West Virginia Division of Natural Resources
Joe Manchin III, Governor
Frank Jezioro, Director
News Release: April 4, 2008
Hoy Murphy, Public Information Officer (304) 558-2003 ext. 365 email@example.com
Contact: Paul Johansen, Wildlife Resources Section (304) 558-2771 firstname.lastname@example.org
Four Additional Deer Test Positive for Chronic Wasting Disease
In Hampshire County, West Virginia
Test results have detected the Chronic Wasting Disease (CWD) agent in four additional deer collected during the first week of the 2008 spring collections in Hampshire County, according to the West Virginia Division of Natural Resoures. The deer were collected by sharp-shooter teams working in the Slanesville/Augusta area of the county. No new positive samples have been detected so far in the Yellow Springs area. The object of the collections is to continue to define prevalence and distribution of the disease as well as monitoring changes in the structure of the deer herd in the containment area near Slanesville, where CWD has been detected the past few years.
Spotlight surveys conducted in the fall of 2006 and 2007 indicate similar deer densities in and outside of the containment area where special collections are occurring. Wildlife biologists conducting the surveys noted the only difference is that the herd inside the containment area, which is north of Route 50, is comprised of younger animals with a higher number of fawns. Special collections do not seem to be affecting total numbers, but do seem to be having an affect on age structure and reproductive rate which is seen as a positive aspect of the program. Younger animals should theoretically be less capable of transmitting the disease.
Field sampling is not yet fully completed for the year; however, the Division of Natural Resources would like to thank all cooperating landowners in Hampshire County for having the foresight, patience, and intelligence to participate in this program. If any Hampshire County containment area landowner would still like to participate by allowing biologists to collect two or three deer on their property, they should contact the District 2 office in Romney at 304-822-3551. There are still many areas where no deer have been collected that are in danger of becoming higher prevalence reservoirs for chronic wasting disease. This is counterproductive to what cooperating landowners are attempting to achieve by participating in the program.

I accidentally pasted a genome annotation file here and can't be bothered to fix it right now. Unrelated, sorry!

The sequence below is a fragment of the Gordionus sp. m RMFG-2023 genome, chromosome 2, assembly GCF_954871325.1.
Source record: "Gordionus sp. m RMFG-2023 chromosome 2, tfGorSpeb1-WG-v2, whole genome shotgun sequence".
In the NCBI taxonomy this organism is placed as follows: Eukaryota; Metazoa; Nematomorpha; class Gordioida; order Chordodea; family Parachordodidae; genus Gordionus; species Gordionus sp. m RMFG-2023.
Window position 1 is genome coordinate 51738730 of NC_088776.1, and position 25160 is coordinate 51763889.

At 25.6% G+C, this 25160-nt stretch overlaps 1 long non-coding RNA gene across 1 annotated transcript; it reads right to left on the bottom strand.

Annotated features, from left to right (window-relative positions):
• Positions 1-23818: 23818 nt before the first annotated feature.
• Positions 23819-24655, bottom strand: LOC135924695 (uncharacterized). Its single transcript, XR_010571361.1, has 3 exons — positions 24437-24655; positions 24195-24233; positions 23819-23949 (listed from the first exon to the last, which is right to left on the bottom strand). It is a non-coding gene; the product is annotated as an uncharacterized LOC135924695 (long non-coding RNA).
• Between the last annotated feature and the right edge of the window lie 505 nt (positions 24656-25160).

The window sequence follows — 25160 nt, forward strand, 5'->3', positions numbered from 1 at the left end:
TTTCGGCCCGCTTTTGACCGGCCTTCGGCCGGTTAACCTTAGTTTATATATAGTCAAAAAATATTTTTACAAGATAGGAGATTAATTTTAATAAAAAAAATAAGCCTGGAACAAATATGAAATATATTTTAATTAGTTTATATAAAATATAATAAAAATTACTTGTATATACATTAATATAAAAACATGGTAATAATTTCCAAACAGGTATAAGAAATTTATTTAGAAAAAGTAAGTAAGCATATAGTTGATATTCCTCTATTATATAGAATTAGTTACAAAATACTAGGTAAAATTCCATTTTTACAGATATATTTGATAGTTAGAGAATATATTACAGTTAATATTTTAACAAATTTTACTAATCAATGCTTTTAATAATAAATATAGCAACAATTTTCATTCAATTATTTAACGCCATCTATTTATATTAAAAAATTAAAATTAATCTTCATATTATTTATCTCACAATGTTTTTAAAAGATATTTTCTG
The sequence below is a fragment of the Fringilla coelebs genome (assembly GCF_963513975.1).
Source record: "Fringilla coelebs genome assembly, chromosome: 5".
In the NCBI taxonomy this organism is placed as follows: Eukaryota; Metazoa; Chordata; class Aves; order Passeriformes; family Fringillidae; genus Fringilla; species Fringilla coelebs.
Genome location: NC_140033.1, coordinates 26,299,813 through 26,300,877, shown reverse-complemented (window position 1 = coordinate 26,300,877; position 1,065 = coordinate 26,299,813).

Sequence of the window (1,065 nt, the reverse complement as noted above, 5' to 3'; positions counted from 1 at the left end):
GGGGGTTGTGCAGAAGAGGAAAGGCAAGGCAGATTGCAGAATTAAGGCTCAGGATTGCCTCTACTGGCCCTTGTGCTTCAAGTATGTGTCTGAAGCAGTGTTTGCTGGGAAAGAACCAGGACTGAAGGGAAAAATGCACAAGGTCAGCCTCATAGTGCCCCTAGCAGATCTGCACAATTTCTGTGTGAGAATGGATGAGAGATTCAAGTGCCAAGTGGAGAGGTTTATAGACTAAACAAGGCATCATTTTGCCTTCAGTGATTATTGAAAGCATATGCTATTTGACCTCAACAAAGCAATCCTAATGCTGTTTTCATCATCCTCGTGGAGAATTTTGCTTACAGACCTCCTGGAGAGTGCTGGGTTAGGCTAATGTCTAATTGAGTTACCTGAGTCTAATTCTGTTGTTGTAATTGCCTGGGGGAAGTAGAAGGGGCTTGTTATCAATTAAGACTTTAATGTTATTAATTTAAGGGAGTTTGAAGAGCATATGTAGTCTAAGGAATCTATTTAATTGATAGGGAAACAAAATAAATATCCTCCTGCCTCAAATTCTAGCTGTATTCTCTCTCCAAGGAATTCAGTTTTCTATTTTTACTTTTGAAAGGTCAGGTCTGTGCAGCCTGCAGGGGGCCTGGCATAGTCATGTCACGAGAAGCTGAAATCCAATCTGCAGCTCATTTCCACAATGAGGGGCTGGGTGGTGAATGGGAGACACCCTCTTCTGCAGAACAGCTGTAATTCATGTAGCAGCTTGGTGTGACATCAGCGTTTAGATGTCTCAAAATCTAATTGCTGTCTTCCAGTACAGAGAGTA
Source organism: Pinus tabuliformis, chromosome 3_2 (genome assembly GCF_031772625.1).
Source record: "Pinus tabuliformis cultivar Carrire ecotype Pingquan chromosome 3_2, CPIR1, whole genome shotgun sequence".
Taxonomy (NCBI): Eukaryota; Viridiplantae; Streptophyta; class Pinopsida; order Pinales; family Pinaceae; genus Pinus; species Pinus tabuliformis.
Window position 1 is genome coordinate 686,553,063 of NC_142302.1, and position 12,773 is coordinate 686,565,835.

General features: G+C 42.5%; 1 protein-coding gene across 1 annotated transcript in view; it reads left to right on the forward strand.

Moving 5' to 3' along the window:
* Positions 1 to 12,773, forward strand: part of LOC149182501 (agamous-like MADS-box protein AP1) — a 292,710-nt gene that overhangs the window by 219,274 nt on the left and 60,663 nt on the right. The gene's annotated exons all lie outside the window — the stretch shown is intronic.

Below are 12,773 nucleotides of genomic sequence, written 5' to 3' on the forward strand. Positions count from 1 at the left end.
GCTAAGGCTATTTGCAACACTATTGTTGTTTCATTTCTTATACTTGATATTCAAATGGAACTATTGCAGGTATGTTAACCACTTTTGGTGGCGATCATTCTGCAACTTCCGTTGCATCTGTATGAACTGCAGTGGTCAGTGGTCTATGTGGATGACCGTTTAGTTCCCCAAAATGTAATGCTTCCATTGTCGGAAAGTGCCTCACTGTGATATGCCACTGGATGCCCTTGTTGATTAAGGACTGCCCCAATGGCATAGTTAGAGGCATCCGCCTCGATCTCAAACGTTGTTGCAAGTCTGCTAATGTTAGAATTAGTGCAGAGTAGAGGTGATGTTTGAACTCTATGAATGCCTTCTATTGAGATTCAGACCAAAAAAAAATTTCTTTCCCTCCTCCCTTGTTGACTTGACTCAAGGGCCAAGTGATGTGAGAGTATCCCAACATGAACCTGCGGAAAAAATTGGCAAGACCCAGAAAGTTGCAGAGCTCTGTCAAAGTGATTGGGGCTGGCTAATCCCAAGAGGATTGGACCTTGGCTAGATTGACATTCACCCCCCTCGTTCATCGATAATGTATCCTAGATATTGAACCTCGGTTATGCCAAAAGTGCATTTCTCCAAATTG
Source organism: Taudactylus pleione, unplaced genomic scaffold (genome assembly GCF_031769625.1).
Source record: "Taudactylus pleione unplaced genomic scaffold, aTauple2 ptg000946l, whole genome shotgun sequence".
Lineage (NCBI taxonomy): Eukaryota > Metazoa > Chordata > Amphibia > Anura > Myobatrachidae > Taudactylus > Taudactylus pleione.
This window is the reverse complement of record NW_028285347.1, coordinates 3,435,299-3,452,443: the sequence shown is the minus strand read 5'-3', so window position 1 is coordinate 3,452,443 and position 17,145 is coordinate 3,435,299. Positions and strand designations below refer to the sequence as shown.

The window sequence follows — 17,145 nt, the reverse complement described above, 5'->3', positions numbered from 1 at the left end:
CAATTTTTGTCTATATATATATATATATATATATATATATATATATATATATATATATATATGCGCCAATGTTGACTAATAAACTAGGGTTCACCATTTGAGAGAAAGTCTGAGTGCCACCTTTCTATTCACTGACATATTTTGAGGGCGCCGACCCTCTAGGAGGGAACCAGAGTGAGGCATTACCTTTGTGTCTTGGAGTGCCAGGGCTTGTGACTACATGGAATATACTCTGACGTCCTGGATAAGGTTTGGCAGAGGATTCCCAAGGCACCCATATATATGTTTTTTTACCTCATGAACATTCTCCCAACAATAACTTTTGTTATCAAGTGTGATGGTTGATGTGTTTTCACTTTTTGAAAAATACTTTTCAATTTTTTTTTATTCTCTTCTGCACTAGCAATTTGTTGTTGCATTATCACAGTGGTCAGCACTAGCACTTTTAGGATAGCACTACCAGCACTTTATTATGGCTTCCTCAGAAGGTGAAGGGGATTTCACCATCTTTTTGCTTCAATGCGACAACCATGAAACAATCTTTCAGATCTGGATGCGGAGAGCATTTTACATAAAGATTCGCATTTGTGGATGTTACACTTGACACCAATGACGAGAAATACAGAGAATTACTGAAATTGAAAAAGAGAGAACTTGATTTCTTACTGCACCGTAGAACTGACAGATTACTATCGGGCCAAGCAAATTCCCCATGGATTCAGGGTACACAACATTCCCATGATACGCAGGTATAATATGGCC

CWD is a neurological disease found in deer and elk, and it belongs to a family of diseases known as transmissible spongiform encephalopathies. The disease is thought to be caused by abnormal, proteinaceous particles called prions that slowly attack the brain of infected deer and elk, causing the animals to progressively become emaciated, display abnormal behavior and invariably results in the death of the infected animal. There is no known treatment for CWD, and it is fatal for the infected deer or elk. It is important to note that currently there is no evidence to suggest CWD poses a risk for humans or domestic animals.
A prion disease of cervids: Chronic wasting disease 2008
11 PERCENT SUB-CLINICAL CWD INFECTION RATE IN SAMPLE POPULATION ELK ROCKY MOUNTAIN NATIONAL PARK